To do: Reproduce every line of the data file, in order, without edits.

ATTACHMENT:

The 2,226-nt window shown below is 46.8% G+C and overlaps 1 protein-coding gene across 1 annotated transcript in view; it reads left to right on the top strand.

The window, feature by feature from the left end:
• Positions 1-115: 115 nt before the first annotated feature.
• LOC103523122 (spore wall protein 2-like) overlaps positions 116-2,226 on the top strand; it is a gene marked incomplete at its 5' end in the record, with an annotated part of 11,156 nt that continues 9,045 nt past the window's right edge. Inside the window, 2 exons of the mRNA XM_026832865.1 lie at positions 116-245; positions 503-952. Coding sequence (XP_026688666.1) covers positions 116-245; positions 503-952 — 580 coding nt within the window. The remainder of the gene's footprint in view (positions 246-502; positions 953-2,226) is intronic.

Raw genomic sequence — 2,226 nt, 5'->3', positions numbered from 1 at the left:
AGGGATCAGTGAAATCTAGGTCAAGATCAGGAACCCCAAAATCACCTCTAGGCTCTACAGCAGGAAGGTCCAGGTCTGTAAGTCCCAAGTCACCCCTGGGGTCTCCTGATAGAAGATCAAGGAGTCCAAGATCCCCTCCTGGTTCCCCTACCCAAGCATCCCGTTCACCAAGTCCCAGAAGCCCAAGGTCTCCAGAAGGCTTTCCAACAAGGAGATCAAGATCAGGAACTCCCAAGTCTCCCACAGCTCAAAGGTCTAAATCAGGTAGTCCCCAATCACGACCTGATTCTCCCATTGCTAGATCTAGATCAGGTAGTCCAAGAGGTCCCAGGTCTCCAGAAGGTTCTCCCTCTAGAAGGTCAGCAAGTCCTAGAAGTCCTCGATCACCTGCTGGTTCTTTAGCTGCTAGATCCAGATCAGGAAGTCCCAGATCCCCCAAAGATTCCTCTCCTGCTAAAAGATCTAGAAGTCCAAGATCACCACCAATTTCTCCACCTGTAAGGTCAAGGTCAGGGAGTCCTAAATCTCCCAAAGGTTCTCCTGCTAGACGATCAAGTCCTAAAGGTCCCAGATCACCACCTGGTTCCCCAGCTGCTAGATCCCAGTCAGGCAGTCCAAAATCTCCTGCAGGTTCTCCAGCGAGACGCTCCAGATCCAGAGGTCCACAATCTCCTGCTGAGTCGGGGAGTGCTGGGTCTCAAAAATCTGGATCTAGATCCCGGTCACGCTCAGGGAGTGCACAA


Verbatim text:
The 2,226-nt window shown below is 46.8% G+C and overlaps 1 protein-coding gene across 1 annotated transcript in view; it reads left to right on the top strand.

The window, feature by feature from the left end:
• Positions 1-115: 115 nt before the first annotated feature.
• LOC103523122 (spore wall protein 2-like) overlaps positions 116-2,226 on the top strand; it is a gene marked incomplete at its 5' end in the record, with an annotated part of 11,156 nt that continues 9,045 nt past the window's right edge. Inside the window, 2 exons of the mRNA XM_026832865.1 lie at positions 116-245; positions 503-952. Coding sequence (XP_026688666.1) covers positions 116-245; positions 503-952 — 580 coding nt within the window. The remainder of the gene's footprint in view (positions 246-502; positions 953-2,226) is intronic.

Raw genomic sequence — 2,226 nt, 5'->3', positions numbered from 1 at the left:
AGGGATCAGTGAAATCTAGGTCAAGATCAGGAACCCCAAAATCACCTCTAGGCTCTACAGCAGGAAGGTCCAGGTCTGTAAGTCCCAAGTCACCCCTGGGGTCTCCTGATAGAAGATCAAGGAGTCCAAGATCCCCTCCTGGTTCCCCTACCCAAGCATCCCGTTCACCAAGTCCCAGAAGCCCAAGGTCTCCAGAAGGCTTTCCAACAAGGAGATCAAGATCAGGAACTCCCAAGTCTCCCACAGCTCAAAGGTCTAAATCAGGTAGTCCCCAATCACGACCTGATTCTCCCATTGCTAGATCTAGATCAGGTAGTCCAAGAGGTCCCAGGTCTCCAGAAGGTTCTCCCTCTAGAAGGTCAGCAAGTCCTAGAAGTCCTCGATCACCTGCTGGTTCTTTAGCTGCTAGATCCAGATCAGGAAGTCCCAGATCCCCCAAAGATTCCTCTCCTGCTAAAAGATCTAGAAGTCCAAGATCACCACCAATTTCTCCACCTGTAAGGTCAAGGTCAGGGAGTCCTAAATCTCCCAAAGGTTCTCCTGCTAGACGATCAAGTCCTAAAGGTCCCAGATCACCACCTGGTTCCCCAGCTGCTAGATCCCAGTCAGGCAGTCCAAAATCTCCTGCAGGTTCTCCAGCGAGACGCTCCAGATCCAGAGGTCCACAATCTCCTGCTGAGTCGGGGAGTGCTGGGTCTCAAAAATCTGGATCTAGATCCCGGTCACGCTCAGGGAGTGCACAA